Although many residents have spoken against such a change, Tom and Barbara Diehl are the only residents who have submitted written documentation against the change, including studies that point to possible health and environmental hazards associated with recycled asphalt.

The Planning Commission has posted all documents that were submitted regarding the proposed change at the St. Louis County Web site,, under the link titled “Information on Pro-posed Rezoning Case related to Recycled Asphalt Pavement.” The Web site also includes letters in support of the measure from the Missouri Asphalt Pavement Association, Fred Weber, the National Asphalt Pavement Association, the North Central Superpave Center, the Missouri Limestone Producers Association, the Site Improvement Association and Gary Feder, an attorney representing Fred Weber, Inc.

The only parties that included documentation and research along with their letters were representatives of Fred Weber.

For example, Fred Weber submitted a study conducted in 1994 by Montana State University for the Montana Department of Transportation that found that leaching was not a problem with recycled asphalt.

“Thus it appears that contamination of water by organic compounds leached from reclaimed hot mix asphalt pavement when it is stockpiled or used as shoulder cover is not likely, considering present tests and standards,” the study states.

Weber also submitted documents that point to the asphalt industry’s efforts in the community, including a document compiled by the National Asphalt Pavement Association.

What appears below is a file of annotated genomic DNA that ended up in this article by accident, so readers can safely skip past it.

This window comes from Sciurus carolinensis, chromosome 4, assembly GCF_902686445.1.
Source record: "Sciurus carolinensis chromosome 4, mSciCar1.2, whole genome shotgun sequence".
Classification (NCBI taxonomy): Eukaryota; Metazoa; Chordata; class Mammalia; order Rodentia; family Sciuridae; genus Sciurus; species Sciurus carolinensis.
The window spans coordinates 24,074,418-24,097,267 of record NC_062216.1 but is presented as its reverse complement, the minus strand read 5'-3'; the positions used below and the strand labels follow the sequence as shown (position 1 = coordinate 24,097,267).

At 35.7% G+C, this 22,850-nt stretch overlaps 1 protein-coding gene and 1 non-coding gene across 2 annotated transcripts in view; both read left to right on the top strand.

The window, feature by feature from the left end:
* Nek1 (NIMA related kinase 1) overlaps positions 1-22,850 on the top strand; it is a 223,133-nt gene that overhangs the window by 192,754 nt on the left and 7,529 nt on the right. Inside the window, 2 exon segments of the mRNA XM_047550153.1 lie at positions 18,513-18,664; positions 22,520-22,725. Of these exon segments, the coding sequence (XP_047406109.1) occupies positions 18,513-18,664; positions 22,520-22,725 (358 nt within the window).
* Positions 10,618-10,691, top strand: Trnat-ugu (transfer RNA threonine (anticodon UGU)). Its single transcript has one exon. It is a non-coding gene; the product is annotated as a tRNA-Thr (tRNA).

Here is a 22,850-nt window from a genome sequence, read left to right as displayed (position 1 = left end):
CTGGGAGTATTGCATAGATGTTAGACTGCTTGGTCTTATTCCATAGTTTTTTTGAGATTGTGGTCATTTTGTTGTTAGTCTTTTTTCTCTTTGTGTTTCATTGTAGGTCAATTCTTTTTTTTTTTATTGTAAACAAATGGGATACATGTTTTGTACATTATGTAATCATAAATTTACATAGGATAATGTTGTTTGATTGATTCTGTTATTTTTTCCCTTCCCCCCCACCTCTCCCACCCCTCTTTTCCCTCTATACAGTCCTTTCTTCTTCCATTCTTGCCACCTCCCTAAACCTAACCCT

“No industry has worked harder or more effectively to make itself a good neighbor in the communities it served than the hot-mix asphalt industry,” the document states. “On a cooperative, voluntary basis, the asphalt industry has reduced emissions to low levels. It recycles like no other industry in the country. …”

Tom Diehl, who submitted research about possible safety hazards, said the material submitted by Fred Weber is slanted.

“The material from the asphalt producers are either materials directly from asphalt associations or from studies the asphalt associations funded and you can compare it to the information we provided, which are from independent associations and universities of all types.”

Among the research Tom Diehl submitted was a study conducted by the National Institute for Occupational Safety and Health in coordination with various international organizations that found that asphalt fumes cause irritation of the eyes, nose and respiratory tract. It also found that when roofing asphalt was applied to the skin of mice, it caused benign and malignant skin tumors to form.

“Studying the possible health effects attributed to chemical mixtures, including resulting fumes and vapors, is complex. … Taken as a whole, these results suggest that effects do occur in mammalian systems and that the limitations or uncertainties should not preclude taking steps to manage human exposures,” the study states.

Zeek said that the Planning Commission is reviewing the documents and taking into account the source of the documents and any possible bias.

“It’s like any research, you have to look at where the source is coming from,” he said.